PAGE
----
An innovative new statistical method, described in the open-access journal PLoS Biology, streamlines the computation required to identify all the potential locations in the genome that influence a particular physical trait, or phenotype.
Thanks to the new method developed by John Storey, Joshua M. Akey, and Leonid Kruglyak, researchers have a more efficient genome-mining technique to help them identify all the genomic elements that produce specific traits. In brewer's yeast alone, Storey and colleagues found that 37% of gene expression traits link to two loci, or positions in the genome.
"We were interested in being able to find combinations of genes that affect the phenotype," says Kruglyak. "It's generally thought that most traits of interest have a complex underlying genetic basis, but it's generally been pretty difficult to get at those." Typically, researchers might be able to find only one of the genetic factors, even though more than one genetic location contributes to the observed trait, such as blood pressure or cell growth.
The new statistical method bypasses the previously overwhelming computations needed to puzzle together the myriad elements that influence gene expression throughout an entire genome. And unlike earlier approaches to understanding how multiple loci interact, the new technique can distinguish between a group of genes with a linked subset and a group of genes with "joint linkage," where each gene site links to another.
"In some ways, it looks like you're complicating a problem because you're looking at thousands of genes instead of one trait," says Kruglyak. In reality, the method creates statistical conclusions that are more precise, he explains, because you're using so much data.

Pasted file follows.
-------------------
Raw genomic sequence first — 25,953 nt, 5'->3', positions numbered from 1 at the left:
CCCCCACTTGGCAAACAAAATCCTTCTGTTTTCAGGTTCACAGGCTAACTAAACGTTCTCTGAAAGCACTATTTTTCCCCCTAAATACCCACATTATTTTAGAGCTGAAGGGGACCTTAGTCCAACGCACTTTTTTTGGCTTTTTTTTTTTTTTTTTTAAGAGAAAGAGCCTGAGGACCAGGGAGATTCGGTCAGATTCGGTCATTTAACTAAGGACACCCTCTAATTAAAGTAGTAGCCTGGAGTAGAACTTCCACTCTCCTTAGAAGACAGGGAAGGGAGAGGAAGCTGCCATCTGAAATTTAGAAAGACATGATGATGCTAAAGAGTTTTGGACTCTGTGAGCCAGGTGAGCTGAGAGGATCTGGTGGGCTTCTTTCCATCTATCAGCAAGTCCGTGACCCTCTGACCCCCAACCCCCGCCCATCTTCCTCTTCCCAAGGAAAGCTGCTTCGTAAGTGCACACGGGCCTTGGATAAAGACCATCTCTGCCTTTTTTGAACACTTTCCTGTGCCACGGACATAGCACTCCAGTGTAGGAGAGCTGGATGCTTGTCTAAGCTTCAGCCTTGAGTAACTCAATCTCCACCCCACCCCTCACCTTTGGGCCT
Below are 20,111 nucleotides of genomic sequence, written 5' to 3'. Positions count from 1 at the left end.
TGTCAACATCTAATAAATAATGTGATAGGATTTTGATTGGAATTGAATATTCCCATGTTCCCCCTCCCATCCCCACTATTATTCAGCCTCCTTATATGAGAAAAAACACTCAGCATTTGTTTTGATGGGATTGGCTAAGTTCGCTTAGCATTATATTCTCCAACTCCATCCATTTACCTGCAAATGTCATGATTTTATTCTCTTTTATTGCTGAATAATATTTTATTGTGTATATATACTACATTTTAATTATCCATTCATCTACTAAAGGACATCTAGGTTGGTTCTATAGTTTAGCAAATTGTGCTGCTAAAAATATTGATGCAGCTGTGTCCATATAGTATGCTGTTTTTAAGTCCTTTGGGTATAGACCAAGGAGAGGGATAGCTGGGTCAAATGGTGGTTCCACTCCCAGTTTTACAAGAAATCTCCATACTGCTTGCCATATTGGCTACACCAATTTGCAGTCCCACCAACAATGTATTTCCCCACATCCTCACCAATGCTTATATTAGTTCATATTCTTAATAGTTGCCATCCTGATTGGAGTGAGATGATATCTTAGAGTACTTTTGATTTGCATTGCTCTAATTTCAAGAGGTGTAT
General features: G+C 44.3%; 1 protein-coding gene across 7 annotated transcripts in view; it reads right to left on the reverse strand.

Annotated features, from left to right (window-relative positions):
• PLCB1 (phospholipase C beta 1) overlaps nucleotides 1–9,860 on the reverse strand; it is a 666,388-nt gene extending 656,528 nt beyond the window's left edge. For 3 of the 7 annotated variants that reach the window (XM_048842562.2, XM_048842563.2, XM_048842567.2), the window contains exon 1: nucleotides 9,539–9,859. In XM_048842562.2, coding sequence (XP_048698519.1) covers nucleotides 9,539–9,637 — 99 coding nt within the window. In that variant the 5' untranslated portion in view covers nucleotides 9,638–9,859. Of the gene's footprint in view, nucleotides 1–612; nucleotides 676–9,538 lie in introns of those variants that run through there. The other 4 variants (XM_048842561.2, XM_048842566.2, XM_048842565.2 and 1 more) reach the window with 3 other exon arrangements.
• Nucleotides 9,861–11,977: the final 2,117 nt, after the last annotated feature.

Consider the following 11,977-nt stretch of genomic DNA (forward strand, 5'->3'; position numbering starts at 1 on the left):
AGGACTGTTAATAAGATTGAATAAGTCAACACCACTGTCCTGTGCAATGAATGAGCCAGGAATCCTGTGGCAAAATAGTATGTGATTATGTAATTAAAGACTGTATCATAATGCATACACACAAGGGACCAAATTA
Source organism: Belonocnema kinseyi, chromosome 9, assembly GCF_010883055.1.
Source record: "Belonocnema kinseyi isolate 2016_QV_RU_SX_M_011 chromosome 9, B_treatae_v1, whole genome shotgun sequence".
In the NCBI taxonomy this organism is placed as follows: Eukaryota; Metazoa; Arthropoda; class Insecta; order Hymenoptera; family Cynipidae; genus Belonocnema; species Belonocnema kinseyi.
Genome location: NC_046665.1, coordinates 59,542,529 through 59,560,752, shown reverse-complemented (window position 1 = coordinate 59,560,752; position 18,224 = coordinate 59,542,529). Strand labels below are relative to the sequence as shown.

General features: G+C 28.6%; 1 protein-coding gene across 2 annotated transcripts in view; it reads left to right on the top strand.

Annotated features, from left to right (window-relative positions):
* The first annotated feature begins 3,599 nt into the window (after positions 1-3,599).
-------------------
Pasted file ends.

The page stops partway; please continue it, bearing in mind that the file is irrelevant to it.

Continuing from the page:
Storey et al. compared their method to another statistical method, called two-dimensional linkage analysis, which tests for linkage between all pairs of a large set of genomic marker sites. The authors found that two-dimensional analysis is not only more computationally demanding than their new method, but also generates ambiguous results because it can be difficult to distinguish whether one or both of the loci being tested are responsible for altered expression levels. This problem grows exponentially with each added test site. This approach also failed to reveal that hierarchical relationships between two genomic locations control about one in seven yeast expression traits¡Xwhich Storey et al. discovered using their method.
Although the group studied yeast, their method can be applied to more complex organisms to search for even larger numbers of linked loci and to provide insights into the many interlocking pathways that make up the gene regulatory network.